The battle for Kassab in the northern Latakia countryside is in its second week. But the Syrian army on the one hand, and “the joint operations room” consisting of Jabhat al-Nusra, Ansar al-Sham and Sham al-Islam on the other are acting as if the battle hasn’t started yet, portending that the battles in the second week will be fiercer and harsher, especially since both sides are preparing for war and rallying their troops and reinforcements.
With the end of the first week of the battle for Kassab and its environs, many of the battles’ details have remained a mystery. The facts on the ground are changing rapidly because of hit-and-run operations, and battlefield news is contradictory. The media war between the two sides, a war that is no less fierce than the physical war, is causing uncertainty about what is happening in Kassab and its surroundings. A vast amount of misinformation and disinformation has been pumped through the media and social networking sites.
However, the “joint operations room” yesterday [March 28] issued a videotaped statement summarizing the events of last week and claimed to have made a “great conquest,” asserting complete control over Kassab and its surroundings, including the border crossing, Nab al-Murr, the Nabain area, Jabal al-Nisr, Point 45, al-Sakhra station and al-Samra village.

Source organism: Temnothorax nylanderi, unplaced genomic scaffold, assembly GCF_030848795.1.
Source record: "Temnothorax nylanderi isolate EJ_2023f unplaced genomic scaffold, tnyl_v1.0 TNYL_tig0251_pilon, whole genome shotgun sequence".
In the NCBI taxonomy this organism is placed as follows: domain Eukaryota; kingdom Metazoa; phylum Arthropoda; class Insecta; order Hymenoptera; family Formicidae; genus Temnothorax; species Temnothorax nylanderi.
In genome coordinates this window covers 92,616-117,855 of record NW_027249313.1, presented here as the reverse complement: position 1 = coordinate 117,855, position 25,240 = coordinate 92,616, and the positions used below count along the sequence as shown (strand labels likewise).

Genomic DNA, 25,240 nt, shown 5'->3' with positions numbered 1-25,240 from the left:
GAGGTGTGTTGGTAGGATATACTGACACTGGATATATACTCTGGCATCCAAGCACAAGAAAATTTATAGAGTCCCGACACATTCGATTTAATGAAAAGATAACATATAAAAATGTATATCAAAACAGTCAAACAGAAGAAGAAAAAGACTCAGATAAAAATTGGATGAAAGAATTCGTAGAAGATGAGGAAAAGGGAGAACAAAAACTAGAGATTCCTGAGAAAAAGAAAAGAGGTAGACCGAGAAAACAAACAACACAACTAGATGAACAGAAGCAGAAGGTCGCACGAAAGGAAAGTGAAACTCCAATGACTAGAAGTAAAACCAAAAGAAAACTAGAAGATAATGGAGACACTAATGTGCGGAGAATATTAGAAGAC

This is the first official statement in which the radical Islamic factions claim control of the entire city of Kassab and the surrounding villages and hills. It raises suspicions that those claims could be part of a media war; or do they illustrate the true results of the Anfal battle?
It was noteworthy that the statement announced that “what happened in the last few days is a prelude to the master plan whose echoes will be heard by [your enemies].” This means that the battle for Kassab could further escalate, especially in light of information that reinforcements have started to arrive in areas surrounding the city, whether reinforcements to the Syrian army or to the radical Islamic factions.
This information intersects with what a field source told As-Safir. The source said that what has happened until now is not the Kassab battle, but the preparation for the battle, and that the moves that have taken place — both in terms of evacuating sites or redeploying to other locations — were intended to prepare for the real battle, which is expected to be a key battleground in the hills surrounding Kassab. The source stressed that the battle in that region is the battle of the hills, and that the Syrian army has proved in Qalamoun, and especially in Yabrud, its effectiveness in these kinds of battles. This comes in light of information that convoys of Syrian troops that participated in the battle of Yabrud and that have considerable experience fighting battles on hills are heading toward Kassab to participate in leading the battles.
Meanwhile, a Syrian military source confirmed that “the units of the army and the armed forces are still pursuing the remaining terrorists in the northern Latakia countryside where [the Syrian army and forces] are targeting [the terrorists] in Khirbet Solas, Bab al-Amana, around Point 45, Kassab and near the village of al-Samra, and are causing [the enemy] heavy losses.”